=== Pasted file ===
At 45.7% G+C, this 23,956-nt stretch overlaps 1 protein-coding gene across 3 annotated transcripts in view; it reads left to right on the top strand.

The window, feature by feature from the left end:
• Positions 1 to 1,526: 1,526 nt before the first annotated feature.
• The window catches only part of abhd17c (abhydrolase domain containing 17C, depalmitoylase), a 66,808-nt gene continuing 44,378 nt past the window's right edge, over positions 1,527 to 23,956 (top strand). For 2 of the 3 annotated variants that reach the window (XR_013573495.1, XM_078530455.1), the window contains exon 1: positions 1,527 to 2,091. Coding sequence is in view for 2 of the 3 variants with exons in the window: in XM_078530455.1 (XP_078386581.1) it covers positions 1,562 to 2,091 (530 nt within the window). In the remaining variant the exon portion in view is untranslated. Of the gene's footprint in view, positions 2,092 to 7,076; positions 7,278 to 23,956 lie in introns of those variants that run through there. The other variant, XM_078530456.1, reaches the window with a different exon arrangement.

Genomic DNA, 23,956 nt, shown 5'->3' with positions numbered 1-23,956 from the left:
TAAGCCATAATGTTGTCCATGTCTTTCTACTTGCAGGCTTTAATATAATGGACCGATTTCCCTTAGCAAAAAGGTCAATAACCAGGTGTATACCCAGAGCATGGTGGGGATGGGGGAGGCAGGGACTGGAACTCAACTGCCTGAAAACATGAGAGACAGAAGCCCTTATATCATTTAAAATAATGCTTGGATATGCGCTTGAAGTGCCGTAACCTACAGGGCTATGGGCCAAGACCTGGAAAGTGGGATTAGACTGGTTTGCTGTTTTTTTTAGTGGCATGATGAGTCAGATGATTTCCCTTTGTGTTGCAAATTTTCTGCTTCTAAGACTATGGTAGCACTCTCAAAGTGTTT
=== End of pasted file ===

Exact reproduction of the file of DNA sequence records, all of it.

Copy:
At 45.7% G+C, this 23,956-nt stretch overlaps 1 protein-coding gene across 3 annotated transcripts in view; it reads left to right on the top strand.

The window, feature by feature from the left end:
• Positions 1 to 1,526: 1,526 nt before the first annotated feature.
• The window catches only part of abhd17c (abhydrolase domain containing 17C, depalmitoylase), a 66,808-nt gene continuing 44,378 nt past the window's right edge, over positions 1,527 to 23,956 (top strand). For 2 of the 3 annotated variants that reach the window (XR_013573495.1, XM_078530455.1), the window contains exon 1: positions 1,527 to 2,091. Coding sequence is in view for 2 of the 3 variants with exons in the window: in XM_078530455.1 (XP_078386581.1) it covers positions 1,562 to 2,091 (530 nt within the window). In the remaining variant the exon portion in view is untranslated. Of the gene's footprint in view, positions 2,092 to 7,076; positions 7,278 to 23,956 lie in introns of those variants that run through there. The other variant, XM_078530456.1, reaches the window with a different exon arrangement.

Genomic DNA, 23,956 nt, shown 5'->3' with positions numbered 1-23,956 from the left:
TAAGCCATAATGTTGTCCATGTCTTTCTACTTGCAGGCTTTAATATAATGGACCGATTTCCCTTAGCAAAAAGGTCAATAACCAGGTGTATACCCAGAGCATGGTGGGGATGGGGGAGGCAGGGACTGGAACTCAACTGCCTGAAAACATGAGAGACAGAAGCCCTTATATCATTTAAAATAATGCTTGGATATGCGCTTGAAGTGCCGTAACCTACAGGGCTATGGGCCAAGACCTGGAAAGTGGGATTAGACTGGTTTGCTGTTTTTTTTAGTGGCATGATGAGTCAGATGATTTCCCTTTGTGTTGCAAATTTTCTGCTTCTAAGACTATGGTAGCACTCTCAAAGTGTTT